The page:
Tuesday, December 15, 2009

Prithee, Inform Me: Is the E-pocalypse Already Here?

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About an hour ago, PC World reported that author Stephen R. Covey (author of The Seven Habits of Highly Effective People) has signed an exclusive deal with our potential future overlord, Amazon, for several of his books. Now, proprietary titles are not a new idea—many of the major chains have sold proprietary versions of publishers' books for years—but this is (at least, to my knowledge) the first time a major author has cut the publishing house out of the equation entirely and signed directly with the vendor.

So, prithee, inform me: do you think this is the future of book publishing? Will houses fall by the wayside as the court of public opinion determines what should be published, and vendors sign with those authors accordingly? Where will agents and editors figure in all this? And, most importantly: what of the authors?

To the comments with you!


  1. We are so excited to move to our off-the-grid farm in the wilderness of the Olympic Peninsula, where we will leave behind our computer forever and quietly surround ourself with first editions and organic vegetables.

  2. (The Olympic Peninsula is a wonderful choice for going off the grid-- I'm kicking it a tiny way from that up in Lynden-- we have snow!)
    I wonder if eventually, the publishing houses will, if not disappear, dwindle? I think writers will still need agents to cut deals, etc. They will be the new link to amazonian overlords. I mean technically, if a work will not be going out in print (and I'm assuming that some things just won't) then we won't need a publisher in that sense of the word?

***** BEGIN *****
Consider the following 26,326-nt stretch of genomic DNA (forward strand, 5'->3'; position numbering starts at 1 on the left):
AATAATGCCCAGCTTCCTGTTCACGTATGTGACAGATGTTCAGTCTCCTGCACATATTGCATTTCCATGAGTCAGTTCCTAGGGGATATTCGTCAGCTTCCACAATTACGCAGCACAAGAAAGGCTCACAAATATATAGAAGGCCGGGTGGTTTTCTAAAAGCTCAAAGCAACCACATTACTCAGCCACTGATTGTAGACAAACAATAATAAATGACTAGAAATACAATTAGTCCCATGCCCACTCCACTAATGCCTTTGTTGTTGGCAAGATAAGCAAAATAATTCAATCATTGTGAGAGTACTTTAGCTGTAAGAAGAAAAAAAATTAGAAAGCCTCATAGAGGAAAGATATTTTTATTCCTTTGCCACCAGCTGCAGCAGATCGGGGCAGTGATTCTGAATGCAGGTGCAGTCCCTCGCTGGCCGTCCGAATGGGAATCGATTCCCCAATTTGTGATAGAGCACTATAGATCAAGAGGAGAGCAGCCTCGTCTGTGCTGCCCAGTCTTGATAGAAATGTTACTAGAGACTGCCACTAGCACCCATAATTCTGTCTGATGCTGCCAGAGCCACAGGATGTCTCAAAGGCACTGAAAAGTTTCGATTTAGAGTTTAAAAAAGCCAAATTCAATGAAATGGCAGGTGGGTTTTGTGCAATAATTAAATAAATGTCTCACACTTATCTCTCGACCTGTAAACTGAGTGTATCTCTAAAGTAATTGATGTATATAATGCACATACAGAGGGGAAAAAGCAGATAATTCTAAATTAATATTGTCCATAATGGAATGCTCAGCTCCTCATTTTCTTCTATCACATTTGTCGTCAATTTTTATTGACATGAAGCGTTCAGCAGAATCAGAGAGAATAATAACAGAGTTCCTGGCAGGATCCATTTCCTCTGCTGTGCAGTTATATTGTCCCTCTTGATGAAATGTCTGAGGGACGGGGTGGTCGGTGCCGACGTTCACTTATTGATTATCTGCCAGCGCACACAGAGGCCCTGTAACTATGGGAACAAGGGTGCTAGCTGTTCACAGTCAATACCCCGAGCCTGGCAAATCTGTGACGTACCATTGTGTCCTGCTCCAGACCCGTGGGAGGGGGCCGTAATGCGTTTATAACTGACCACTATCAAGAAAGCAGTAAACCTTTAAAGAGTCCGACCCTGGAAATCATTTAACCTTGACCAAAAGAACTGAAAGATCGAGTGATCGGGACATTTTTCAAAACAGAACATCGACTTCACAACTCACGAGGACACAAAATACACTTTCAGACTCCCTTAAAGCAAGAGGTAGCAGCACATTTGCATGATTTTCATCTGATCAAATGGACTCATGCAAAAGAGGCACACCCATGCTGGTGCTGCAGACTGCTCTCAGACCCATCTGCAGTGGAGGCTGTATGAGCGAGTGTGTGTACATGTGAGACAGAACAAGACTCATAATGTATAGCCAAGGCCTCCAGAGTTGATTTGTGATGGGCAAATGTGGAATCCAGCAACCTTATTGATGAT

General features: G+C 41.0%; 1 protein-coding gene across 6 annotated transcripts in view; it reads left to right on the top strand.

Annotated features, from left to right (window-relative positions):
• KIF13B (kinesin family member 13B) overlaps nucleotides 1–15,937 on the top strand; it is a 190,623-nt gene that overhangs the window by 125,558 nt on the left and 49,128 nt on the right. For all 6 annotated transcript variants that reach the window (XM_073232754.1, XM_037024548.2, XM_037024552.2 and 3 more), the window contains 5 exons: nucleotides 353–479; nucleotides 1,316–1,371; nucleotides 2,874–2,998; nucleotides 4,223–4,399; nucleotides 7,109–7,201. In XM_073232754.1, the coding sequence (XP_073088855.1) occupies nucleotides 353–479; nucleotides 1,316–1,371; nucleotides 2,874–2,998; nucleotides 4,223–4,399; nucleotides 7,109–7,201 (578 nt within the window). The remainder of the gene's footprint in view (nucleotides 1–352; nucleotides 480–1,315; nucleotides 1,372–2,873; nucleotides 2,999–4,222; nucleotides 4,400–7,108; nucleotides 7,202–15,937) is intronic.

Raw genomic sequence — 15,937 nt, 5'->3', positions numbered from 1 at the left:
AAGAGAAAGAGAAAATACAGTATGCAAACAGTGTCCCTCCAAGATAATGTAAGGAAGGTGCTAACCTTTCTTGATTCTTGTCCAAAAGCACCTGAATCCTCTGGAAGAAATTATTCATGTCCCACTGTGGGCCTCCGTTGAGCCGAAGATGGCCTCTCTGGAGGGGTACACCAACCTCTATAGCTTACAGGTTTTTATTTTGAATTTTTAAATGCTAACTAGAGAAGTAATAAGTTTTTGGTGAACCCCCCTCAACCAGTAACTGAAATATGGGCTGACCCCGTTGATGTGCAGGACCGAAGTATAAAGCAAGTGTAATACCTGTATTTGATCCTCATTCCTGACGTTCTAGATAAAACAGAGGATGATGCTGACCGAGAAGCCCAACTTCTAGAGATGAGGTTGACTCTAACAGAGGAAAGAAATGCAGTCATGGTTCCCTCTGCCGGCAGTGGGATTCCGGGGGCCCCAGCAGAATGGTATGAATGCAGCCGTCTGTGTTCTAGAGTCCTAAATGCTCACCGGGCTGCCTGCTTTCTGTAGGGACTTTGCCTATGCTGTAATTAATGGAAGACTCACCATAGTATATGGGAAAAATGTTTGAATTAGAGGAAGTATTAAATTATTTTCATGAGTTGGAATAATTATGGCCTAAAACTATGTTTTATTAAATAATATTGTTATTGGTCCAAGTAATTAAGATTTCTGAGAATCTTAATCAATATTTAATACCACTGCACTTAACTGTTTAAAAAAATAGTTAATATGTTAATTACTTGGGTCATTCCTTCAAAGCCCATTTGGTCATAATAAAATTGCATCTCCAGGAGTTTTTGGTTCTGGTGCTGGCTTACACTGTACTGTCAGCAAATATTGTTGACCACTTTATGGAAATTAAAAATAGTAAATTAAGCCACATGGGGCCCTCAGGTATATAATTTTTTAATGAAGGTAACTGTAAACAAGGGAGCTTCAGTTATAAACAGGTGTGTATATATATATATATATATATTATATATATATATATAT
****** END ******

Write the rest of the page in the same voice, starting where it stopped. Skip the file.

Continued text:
3. All good questions. As of yet, I have no answers. I'm just along for the e-ride, and so far, it's been interesting. Like any rollercoaster, sometimes fun, and sometimes nauseating.

  4. Just as music is moving from CD to mp3 and movies are going from DVD to streaming, physical books are going to fade and eBooks and Audiobooks will dominate. And since everyone and their dog can easily offer their works online, the traditional publishing houses will have no place in the future.

  5. I don't get why publishers aren't making the same kind of move. Amazon is edging into publishing, starting with self-pub and now this. Why don't publishers start doing some direct to consumer with eBooks? Would Amazon refuse to carry the title? If so, this might qualify as anti-trust and be subject to litigation. I don't know what Amazon's market share on eBooks is but it must be huge.